Whose consent? Catwoman's? She's not real. Do you get the consent of all women in the world? All women who are comic fans? All women the writer knows? What if some women think the sexualisation is acceptable and some don't?
I was making a generic statement regarding the sexualisation of women by the media. In cases where you can't get the woman's consent (such as fictional characters), then the "opinion" part of my statement counts instead. And no, get an opinion sample that is varied enough to represent women of all demographics and significant enough to accurately represent a good enough variety of viewpoints and political agendas while minimising bias. Ask statisticians, they have this shit figured out.
If your issue here was that Catwoman is only ever written by dudes, that's not really true. Female writers and artists are, unfortunately, a minority in the comics industry, but Catwoman has been handled by the highly skilled hands of Gail Simone, amongst others.
That proves nothing. Many women have been in the entertainment industry and have still perpetuated sexism as a way of making a living or because they didn't want to fight something titanic and beyond their means. There is a reason the male gaze is studied as a legitimate part of cinema theory in academic circles. It's a core part of the entertainment industry and one woman trying to rebel against it is more likely to lose her job than to make any real impact.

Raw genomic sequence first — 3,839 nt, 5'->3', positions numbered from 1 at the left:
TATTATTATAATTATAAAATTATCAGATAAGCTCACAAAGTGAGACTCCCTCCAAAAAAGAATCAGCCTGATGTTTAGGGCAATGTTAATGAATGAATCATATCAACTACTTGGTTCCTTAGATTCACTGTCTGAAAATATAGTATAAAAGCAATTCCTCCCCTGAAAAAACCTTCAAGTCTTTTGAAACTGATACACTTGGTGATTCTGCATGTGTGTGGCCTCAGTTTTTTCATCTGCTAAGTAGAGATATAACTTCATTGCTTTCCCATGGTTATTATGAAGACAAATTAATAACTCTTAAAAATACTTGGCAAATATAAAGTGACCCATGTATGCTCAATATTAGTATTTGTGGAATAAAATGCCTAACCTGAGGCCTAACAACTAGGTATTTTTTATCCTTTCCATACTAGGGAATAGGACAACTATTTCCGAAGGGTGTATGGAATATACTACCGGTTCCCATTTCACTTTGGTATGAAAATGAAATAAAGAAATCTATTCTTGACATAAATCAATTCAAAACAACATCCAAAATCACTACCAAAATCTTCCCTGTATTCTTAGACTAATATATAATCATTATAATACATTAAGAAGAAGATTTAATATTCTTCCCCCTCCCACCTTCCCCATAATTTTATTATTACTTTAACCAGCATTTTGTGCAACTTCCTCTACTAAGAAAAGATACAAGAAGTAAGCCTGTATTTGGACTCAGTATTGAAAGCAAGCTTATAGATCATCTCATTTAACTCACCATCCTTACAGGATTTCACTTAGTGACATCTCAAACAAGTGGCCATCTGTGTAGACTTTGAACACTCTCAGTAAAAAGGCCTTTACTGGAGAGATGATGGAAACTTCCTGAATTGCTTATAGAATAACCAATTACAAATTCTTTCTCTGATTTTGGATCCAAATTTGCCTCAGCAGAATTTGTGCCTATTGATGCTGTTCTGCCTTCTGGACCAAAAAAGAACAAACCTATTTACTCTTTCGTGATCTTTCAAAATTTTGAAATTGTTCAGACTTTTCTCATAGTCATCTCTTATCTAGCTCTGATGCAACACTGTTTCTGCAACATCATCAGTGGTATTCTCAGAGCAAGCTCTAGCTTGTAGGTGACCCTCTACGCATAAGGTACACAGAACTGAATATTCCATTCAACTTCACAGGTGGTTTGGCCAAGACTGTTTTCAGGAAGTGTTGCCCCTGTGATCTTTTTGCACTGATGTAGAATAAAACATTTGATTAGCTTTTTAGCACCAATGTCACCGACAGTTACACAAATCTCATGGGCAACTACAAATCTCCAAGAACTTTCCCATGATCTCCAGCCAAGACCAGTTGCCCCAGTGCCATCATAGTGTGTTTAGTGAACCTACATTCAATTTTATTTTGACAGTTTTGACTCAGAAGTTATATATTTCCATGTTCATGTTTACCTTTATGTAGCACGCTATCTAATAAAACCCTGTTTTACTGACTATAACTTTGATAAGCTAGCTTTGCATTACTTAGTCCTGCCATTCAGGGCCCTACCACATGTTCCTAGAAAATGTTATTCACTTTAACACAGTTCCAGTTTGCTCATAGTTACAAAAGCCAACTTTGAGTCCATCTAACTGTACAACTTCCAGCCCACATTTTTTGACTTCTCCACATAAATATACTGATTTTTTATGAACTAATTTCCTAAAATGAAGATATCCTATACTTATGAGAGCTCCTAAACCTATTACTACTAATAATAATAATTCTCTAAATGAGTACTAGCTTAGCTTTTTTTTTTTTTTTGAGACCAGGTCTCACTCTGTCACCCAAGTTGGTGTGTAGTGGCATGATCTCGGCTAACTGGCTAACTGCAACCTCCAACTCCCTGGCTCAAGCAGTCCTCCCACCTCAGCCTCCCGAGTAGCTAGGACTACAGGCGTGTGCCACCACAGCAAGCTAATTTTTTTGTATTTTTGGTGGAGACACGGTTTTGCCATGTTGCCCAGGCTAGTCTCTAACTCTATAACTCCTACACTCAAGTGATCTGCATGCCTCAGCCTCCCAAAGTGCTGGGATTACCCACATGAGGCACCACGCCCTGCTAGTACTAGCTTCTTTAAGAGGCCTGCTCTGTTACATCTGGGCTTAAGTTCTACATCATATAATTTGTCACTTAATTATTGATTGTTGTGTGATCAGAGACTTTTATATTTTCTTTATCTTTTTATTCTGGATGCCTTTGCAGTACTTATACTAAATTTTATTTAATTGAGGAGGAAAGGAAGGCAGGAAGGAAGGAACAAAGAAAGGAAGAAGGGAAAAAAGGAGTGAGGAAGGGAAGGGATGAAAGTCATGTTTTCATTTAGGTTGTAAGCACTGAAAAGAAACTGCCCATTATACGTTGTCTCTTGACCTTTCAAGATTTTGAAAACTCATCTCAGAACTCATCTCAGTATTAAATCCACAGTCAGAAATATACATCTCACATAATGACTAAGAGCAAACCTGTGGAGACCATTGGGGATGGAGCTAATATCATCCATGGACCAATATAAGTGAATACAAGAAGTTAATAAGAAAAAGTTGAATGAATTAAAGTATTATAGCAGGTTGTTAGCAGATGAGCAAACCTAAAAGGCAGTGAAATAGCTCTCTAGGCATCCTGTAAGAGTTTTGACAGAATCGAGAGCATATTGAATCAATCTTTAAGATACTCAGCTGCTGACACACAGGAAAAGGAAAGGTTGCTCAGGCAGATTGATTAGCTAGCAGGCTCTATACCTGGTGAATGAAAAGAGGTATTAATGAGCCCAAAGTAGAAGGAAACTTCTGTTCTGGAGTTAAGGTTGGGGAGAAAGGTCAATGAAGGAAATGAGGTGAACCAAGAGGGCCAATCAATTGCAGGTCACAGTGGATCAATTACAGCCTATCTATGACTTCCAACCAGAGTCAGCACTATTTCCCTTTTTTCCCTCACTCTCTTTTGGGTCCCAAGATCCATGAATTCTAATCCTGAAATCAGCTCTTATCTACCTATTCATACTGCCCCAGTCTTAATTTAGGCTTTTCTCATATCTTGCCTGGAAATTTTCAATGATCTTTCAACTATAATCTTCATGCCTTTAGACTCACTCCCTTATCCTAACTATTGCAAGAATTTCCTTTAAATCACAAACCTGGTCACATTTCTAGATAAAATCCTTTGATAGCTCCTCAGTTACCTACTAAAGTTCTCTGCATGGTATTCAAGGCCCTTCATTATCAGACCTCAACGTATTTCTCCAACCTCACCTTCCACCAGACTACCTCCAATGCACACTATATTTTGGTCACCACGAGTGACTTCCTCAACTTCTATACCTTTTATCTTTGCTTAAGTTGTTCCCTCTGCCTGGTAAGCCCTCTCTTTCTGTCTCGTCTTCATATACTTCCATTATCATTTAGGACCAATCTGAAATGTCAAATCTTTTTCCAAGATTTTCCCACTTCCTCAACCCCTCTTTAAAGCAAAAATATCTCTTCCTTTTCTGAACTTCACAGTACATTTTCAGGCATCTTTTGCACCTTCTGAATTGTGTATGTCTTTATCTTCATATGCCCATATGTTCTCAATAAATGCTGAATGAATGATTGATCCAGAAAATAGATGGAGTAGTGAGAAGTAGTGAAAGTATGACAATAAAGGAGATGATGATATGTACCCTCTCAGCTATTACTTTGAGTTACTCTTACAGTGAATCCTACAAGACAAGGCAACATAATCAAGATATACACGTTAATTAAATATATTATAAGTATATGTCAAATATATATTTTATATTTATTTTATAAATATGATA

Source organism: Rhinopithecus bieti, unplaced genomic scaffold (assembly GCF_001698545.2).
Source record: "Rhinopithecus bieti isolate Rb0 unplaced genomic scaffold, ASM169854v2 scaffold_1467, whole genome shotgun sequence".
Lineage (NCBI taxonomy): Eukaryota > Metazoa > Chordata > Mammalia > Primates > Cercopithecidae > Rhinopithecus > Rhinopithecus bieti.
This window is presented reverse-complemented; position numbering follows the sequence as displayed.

And the apparent implications of your statement are disturbing - do you mean guys can't write Catwoman? That they can write her, but they can't make her hot without being implicitly sexist? What about women who draw sexy dudes?? I mean, those are really shitty criteria to use for identifying sexism. You're right that it's difficult to identify objectification in action, but I don't think the proper response is "if women do it, it's OK."
I never said "if women do it, it's okay." I also never said men can never draw sexualised female characters. What I'm saying is that men drawing sexualised women for other men, in a sociocultural context of underlying sexism, makes it very hard for them to argue that they're not objectifying. Like I said before, I am not accusing them of being malicious, I doubt any of them see Catwoman as a pair of tits and nothing more, what I am saying is that you can't argue their actions look sketchy because of the context they are in and the circumstances that surround them. The best way to sustain an argument of sexualisation without objectification is to make a point of sexualising men equally, and portraying a good percentage of women without sexualisation (and I mean "women who would normally be sexualised", older/heavier/not conventionally attractive women don't count). That would go a long way to convincing feminists that their product is not objectifying women (and not, say, "good writing").
I totally agree with all of that, and I'm wondering why that's what you thought I said. I said most people are going to take being called attractive a compliment. Let's face it, they are. They're not required to, God no, everyone's allowed their tastes, but being physically attractive is a desirable quality, like being called intelligent or witty.
I have no idea how you got from that to "rape as a compliment," but you potholed Shakesville, and that gives me a clue.